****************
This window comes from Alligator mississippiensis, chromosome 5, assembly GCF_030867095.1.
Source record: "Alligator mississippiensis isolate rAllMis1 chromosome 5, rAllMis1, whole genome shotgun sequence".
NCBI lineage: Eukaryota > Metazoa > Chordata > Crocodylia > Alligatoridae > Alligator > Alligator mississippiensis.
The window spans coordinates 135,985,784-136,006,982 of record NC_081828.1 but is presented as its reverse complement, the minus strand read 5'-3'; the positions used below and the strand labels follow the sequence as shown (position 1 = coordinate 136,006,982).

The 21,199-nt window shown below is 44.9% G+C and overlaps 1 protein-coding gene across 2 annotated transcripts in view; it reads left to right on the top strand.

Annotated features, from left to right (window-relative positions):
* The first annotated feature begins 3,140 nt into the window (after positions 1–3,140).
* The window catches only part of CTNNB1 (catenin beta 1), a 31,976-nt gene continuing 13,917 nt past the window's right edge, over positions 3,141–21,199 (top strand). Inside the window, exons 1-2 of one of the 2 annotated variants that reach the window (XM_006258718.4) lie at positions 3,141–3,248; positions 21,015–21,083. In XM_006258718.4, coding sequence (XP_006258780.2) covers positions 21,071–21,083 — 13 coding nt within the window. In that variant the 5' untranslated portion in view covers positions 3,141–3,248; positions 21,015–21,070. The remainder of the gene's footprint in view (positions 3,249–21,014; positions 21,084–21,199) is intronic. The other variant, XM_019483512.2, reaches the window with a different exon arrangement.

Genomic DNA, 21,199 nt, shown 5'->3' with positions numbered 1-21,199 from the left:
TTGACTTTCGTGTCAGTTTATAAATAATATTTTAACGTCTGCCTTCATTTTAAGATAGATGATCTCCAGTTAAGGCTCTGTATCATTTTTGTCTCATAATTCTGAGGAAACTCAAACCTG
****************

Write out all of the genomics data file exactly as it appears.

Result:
This window comes from Alligator mississippiensis, chromosome 5, assembly GCF_030867095.1.
Source record: "Alligator mississippiensis isolate rAllMis1 chromosome 5, rAllMis1, whole genome shotgun sequence".
NCBI lineage: Eukaryota > Metazoa > Chordata > Crocodylia > Alligatoridae > Alligator > Alligator mississippiensis.
The window spans coordinates 135,985,784-136,006,982 of record NC_081828.1 but is presented as its reverse complement, the minus strand read 5'-3'; the positions used below and the strand labels follow the sequence as shown (position 1 = coordinate 136,006,982).

The 21,199-nt window shown below is 44.9% G+C and overlaps 1 protein-coding gene across 2 annotated transcripts in view; it reads left to right on the top strand.

Annotated features, from left to right (window-relative positions):
* The first annotated feature begins 3,140 nt into the window (after positions 1–3,140).
* The window catches only part of CTNNB1 (catenin beta 1), a 31,976-nt gene continuing 13,917 nt past the window's right edge, over positions 3,141–21,199 (top strand). Inside the window, exons 1-2 of one of the 2 annotated variants that reach the window (XM_006258718.4) lie at positions 3,141–3,248; positions 21,015–21,083. In XM_006258718.4, coding sequence (XP_006258780.2) covers positions 21,071–21,083 — 13 coding nt within the window. In that variant the 5' untranslated portion in view covers positions 3,141–3,248; positions 21,015–21,070. The remainder of the gene's footprint in view (positions 3,249–21,014; positions 21,084–21,199) is intronic. The other variant, XM_019483512.2, reaches the window with a different exon arrangement.

Genomic DNA, 21,199 nt, shown 5'->3' with positions numbered 1-21,199 from the left:
TTGACTTTCGTGTCAGTTTATAAATAATATTTTAACGTCTGCCTTCATTTTAAGATAGATGATCTCCAGTTAAGGCTCTGTATCATTTTTGTCTCATAATTCTGAGGAAACTCAAACCTG